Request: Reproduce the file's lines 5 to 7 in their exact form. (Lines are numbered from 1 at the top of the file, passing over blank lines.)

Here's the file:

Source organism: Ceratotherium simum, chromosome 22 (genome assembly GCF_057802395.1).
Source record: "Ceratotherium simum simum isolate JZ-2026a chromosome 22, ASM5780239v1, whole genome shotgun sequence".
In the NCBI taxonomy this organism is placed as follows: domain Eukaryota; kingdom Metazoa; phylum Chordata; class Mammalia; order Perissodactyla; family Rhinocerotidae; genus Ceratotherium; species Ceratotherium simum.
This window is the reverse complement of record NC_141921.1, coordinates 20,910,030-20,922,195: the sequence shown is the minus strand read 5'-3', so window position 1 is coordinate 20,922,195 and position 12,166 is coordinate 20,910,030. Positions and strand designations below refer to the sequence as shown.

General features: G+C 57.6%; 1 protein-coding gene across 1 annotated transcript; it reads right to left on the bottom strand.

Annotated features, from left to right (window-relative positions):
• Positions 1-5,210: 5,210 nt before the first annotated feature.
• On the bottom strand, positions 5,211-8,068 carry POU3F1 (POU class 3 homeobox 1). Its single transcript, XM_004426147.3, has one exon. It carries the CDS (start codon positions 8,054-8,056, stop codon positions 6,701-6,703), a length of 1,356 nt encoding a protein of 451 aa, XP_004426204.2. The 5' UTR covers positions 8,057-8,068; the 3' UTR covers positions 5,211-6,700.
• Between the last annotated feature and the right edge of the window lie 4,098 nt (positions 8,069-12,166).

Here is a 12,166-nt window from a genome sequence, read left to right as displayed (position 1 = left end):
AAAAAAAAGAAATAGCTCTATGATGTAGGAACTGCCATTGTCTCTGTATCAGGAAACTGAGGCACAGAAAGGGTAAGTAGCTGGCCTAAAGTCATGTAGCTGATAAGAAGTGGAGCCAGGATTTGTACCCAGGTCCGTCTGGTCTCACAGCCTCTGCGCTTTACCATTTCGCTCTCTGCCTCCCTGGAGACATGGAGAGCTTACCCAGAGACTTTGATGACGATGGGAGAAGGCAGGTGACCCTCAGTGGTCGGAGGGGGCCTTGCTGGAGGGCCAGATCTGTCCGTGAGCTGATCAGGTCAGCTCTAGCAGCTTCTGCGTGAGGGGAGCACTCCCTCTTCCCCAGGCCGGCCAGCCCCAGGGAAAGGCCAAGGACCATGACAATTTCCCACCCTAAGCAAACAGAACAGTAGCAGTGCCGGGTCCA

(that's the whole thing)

General features: G+C 57.6%; 1 protein-coding gene across 1 annotated transcript; it reads right to left on the bottom strand.

Annotated features, from left to right (window-relative positions):
• Positions 1-5,210: 5,210 nt before the first annotated feature.